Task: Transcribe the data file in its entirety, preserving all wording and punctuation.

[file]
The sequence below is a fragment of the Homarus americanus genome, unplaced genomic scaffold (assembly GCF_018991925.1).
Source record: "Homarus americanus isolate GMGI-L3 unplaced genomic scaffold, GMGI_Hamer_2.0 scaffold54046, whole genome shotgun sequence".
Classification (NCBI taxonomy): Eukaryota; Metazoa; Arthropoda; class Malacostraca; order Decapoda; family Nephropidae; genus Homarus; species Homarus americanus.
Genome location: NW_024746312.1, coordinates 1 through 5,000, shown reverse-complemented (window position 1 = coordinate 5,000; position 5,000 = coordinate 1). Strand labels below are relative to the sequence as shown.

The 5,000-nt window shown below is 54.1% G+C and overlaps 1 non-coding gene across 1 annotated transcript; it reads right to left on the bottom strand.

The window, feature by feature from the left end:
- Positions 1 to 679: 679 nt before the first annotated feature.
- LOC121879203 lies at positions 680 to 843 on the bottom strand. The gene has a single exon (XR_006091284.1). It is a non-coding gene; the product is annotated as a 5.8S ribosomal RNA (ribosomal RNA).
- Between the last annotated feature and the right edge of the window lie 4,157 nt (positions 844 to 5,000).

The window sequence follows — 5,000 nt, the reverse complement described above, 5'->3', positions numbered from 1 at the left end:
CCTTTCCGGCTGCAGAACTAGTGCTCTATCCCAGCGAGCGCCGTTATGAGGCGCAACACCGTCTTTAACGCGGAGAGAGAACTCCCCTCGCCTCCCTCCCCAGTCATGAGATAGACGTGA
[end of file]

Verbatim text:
The sequence below is a fragment of the Homarus americanus genome, unplaced genomic scaffold (assembly GCF_018991925.1).
Source record: "Homarus americanus isolate GMGI-L3 unplaced genomic scaffold, GMGI_Hamer_2.0 scaffold54046, whole genome shotgun sequence".
Classification (NCBI taxonomy): Eukaryota; Metazoa; Arthropoda; class Malacostraca; order Decapoda; family Nephropidae; genus Homarus; species Homarus americanus.
Genome location: NW_024746312.1, coordinates 1 through 5,000, shown reverse-complemented (window position 1 = coordinate 5,000; position 5,000 = coordinate 1). Strand labels below are relative to the sequence as shown.

The 5,000-nt window shown below is 54.1% G+C and overlaps 1 non-coding gene across 1 annotated transcript; it reads right to left on the bottom strand.

The window, feature by feature from the left end:
- Positions 1 to 679: 679 nt before the first annotated feature.
- LOC121879203 lies at positions 680 to 843 on the bottom strand. The gene has a single exon (XR_006091284.1). It is a non-coding gene; the product is annotated as a 5.8S ribosomal RNA (ribosomal RNA).
- Between the last annotated feature and the right edge of the window lie 4,157 nt (positions 844 to 5,000).

The window sequence follows — 5,000 nt, the reverse complement described above, 5'->3', positions numbered from 1 at the left end:
CCTTTCCGGCTGCAGAACTAGTGCTCTATCCCAGCGAGCGCCGTTATGAGGCGCAACACCGTCTTTAACGCGGAGAGAGAACTCCCCTCGCCTCCCTCCCCAGTCATGAGATAGACGTGA